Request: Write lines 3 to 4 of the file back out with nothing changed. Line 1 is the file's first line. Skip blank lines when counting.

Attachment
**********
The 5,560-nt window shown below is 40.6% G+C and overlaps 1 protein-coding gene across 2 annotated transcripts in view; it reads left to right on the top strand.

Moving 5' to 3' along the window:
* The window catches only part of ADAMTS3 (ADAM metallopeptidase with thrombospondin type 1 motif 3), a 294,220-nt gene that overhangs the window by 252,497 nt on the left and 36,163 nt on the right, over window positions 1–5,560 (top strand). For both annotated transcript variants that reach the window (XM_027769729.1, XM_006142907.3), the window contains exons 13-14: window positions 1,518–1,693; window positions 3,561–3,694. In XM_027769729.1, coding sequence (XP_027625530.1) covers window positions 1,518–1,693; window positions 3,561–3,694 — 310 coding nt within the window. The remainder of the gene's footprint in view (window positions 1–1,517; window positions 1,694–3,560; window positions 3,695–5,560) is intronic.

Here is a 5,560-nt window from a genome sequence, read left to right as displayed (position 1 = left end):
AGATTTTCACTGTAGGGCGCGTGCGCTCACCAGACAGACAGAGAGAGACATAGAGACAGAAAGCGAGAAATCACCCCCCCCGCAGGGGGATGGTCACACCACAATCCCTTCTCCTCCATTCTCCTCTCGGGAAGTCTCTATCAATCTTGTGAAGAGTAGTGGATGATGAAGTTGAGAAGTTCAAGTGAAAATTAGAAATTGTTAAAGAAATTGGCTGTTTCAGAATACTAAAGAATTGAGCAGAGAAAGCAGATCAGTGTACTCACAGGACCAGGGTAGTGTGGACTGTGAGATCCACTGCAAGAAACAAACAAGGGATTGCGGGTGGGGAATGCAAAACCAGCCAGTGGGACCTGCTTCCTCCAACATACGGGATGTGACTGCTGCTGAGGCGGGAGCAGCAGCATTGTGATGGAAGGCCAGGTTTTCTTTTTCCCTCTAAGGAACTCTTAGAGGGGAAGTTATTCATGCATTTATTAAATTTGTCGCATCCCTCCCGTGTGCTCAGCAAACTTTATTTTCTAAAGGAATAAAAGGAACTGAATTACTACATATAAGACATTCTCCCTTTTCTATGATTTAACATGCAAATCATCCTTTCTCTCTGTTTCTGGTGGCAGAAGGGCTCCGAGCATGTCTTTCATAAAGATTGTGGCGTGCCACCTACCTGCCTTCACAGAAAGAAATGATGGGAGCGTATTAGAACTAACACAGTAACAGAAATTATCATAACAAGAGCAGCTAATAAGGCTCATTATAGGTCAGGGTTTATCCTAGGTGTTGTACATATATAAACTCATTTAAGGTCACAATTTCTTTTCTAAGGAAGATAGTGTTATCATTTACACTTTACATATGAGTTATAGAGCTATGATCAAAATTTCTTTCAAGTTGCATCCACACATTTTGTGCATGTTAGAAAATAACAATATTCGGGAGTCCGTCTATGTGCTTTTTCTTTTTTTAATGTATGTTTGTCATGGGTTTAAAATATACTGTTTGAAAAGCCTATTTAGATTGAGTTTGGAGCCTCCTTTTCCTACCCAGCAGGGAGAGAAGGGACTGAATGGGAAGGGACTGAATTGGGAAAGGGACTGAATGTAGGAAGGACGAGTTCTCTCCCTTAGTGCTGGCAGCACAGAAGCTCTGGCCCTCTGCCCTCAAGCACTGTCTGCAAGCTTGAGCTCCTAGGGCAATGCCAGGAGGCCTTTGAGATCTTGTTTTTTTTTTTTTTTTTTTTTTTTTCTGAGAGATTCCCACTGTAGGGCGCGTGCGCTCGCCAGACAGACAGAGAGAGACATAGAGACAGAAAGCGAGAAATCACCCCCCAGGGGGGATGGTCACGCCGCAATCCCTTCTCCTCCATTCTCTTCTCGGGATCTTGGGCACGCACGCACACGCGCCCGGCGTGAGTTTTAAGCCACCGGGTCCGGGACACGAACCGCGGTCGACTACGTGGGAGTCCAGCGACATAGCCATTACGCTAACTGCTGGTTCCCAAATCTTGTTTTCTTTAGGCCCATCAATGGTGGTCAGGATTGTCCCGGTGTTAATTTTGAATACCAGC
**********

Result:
* The window catches only part of ADAMTS3 (ADAM metallopeptidase with thrombospondin type 1 motif 3), a 294,220-nt gene that overhangs the window by 252,497 nt on the left and 36,163 nt on the right, over window positions 1–5,560 (top strand). For both annotated transcript variants that reach the window (XM_027769729.1, XM_006142907.3), the window contains exons 13-14: window positions 1,518–1,693; window positions 3,561–3,694. In XM_027769729.1, coding sequence (XP_027625530.1) covers window positions 1,518–1,693; window positions 3,561–3,694 — 310 coding nt within the window. The remainder of the gene's footprint in view (window positions 1–1,517; window positions 1,694–3,560; window positions 3,695–5,560) is intronic.

Here is a 5,560-nt window from a genome sequence, read left to right as displayed (position 1 = left end):